At the end of the day, the NCAA certainly sent a resounding message that football cultures cannot become so all-powerful that they overshadow rules of law, academics, and simple ethics and morality, things that most of us don’t have to be taught or forced to observe.  I think most of us know that if you see someone raping a child in the locker room, something needs to be done, and sooner rather than later.  Now, with Joe Paterno passing away just in the nick of time, he will never know of what happened to his legacy after his death.

Joe Paterno died with his record intact.  He also died a liar, continuing to insist that he did all that was asked of him by the law and the university.  Nothing the NCAA or a judge sentencing Sandusky can do will make much difference when all is said and done.  All acts of child sexual abuse are, of course, unnecessary, but in a case like this, where so many people collaborated to enable them to keep happening for years and multiple victims, the footprint of Sandusky’s crimes will affect so many people for years to come.  And not just his direct victims.  Every player at Penn State that just lost their right to play for championships and bowl games is a Sandusky victim as well.  Every fan that just lost the pride of wearing their Penn State or Paterno T-shirt is a victim.  And somewhere down the line, people will lose jobs as the economic engine of this town and campus falls into irrelevance.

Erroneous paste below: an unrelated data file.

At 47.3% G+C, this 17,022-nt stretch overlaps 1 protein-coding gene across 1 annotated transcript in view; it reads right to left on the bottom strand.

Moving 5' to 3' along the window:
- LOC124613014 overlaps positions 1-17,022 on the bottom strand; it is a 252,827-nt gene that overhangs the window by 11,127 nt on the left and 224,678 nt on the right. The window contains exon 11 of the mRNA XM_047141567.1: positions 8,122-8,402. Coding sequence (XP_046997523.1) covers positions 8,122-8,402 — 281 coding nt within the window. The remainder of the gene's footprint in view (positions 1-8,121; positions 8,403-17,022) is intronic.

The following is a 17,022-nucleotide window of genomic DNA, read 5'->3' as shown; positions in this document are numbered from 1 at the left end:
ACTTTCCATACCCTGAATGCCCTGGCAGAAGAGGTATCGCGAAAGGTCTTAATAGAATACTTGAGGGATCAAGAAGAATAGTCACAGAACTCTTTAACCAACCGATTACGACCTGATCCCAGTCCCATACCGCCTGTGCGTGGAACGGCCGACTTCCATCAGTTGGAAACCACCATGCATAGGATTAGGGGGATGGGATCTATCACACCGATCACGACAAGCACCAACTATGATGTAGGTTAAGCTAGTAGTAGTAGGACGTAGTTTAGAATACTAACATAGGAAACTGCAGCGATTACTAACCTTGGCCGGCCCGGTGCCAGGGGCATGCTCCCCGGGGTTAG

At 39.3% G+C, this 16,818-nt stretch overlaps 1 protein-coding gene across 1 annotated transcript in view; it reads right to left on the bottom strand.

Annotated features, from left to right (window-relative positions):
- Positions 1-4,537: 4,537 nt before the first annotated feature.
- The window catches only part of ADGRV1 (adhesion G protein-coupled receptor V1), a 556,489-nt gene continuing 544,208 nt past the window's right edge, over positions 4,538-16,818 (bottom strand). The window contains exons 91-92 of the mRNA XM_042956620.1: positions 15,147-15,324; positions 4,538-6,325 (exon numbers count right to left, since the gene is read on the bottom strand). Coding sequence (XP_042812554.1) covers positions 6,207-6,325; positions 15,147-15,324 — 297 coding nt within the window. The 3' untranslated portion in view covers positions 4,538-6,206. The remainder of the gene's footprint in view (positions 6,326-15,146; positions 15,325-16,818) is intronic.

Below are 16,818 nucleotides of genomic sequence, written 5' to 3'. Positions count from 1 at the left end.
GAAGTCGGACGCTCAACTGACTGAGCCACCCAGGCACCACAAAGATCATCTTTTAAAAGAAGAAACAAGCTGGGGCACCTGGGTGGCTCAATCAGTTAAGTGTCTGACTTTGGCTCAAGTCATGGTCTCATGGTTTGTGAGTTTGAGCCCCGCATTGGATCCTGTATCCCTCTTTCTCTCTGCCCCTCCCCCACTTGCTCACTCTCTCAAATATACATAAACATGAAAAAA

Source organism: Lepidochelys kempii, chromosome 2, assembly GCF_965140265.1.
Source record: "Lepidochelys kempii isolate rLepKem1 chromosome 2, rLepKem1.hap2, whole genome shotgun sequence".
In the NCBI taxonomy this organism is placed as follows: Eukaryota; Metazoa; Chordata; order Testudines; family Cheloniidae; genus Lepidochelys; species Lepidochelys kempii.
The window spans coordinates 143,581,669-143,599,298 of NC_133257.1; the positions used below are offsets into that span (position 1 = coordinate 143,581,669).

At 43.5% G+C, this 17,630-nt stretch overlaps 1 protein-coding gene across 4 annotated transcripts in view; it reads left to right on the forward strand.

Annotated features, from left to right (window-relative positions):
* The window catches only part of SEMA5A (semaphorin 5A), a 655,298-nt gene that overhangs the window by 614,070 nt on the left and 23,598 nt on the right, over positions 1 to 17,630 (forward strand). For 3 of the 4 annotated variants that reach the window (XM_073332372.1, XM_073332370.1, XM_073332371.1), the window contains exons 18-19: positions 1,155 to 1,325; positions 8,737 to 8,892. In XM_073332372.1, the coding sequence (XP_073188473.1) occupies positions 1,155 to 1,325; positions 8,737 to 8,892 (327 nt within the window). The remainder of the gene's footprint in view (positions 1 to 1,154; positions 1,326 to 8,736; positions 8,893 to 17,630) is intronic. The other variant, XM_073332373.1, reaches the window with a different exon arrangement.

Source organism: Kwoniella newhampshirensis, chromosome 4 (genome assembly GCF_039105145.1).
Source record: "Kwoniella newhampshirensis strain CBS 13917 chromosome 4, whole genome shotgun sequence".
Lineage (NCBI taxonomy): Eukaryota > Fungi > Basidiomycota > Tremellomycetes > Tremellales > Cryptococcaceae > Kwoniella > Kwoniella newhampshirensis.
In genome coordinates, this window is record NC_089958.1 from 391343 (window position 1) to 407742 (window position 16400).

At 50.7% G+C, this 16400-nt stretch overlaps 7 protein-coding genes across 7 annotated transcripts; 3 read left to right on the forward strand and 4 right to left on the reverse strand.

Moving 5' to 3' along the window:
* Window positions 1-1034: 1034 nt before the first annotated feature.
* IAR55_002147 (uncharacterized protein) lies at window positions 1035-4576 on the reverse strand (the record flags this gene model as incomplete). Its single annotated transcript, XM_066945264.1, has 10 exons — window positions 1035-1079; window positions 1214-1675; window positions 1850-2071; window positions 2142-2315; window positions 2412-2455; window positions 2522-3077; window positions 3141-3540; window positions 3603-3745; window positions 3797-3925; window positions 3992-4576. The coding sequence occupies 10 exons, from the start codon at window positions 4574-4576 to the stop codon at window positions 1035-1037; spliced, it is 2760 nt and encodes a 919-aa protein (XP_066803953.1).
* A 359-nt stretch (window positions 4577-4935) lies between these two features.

Is it enough?  I guess it’ll have to be.

One thought on “NCAA Punishment of Penn State — Is It Enough?”

  1. Philly sex abuse victim recalls horrid encounter with Edward Savitz, associate of ex-Penn State football coach Jerry Sandusky
    Greg Bucceroni says he remembers thinking Second Mile charity was going to save him from troubled times, but instead it led him down the road to being abused.
    By Christian Red / NEW YORK DAILY NEWS
    Published: Tuesday, July 17, 2012, 1:23 AM
    Updated: Tuesday, July 17, 2012, 2:45 PM

    Greg Bucceroni says he doesn’t remember the specific location he was driven to in 1979, when he says he was a troubled teenager who had been in and out of at least one Philadelphia after-school youth service program.

    Bucceroni says he accompanied Edward Savitz, a well-known Philadelphia businessman, Democratic political booster and advocate for at-risk children, to a fund-raiser “somewhere past Harrisburg.”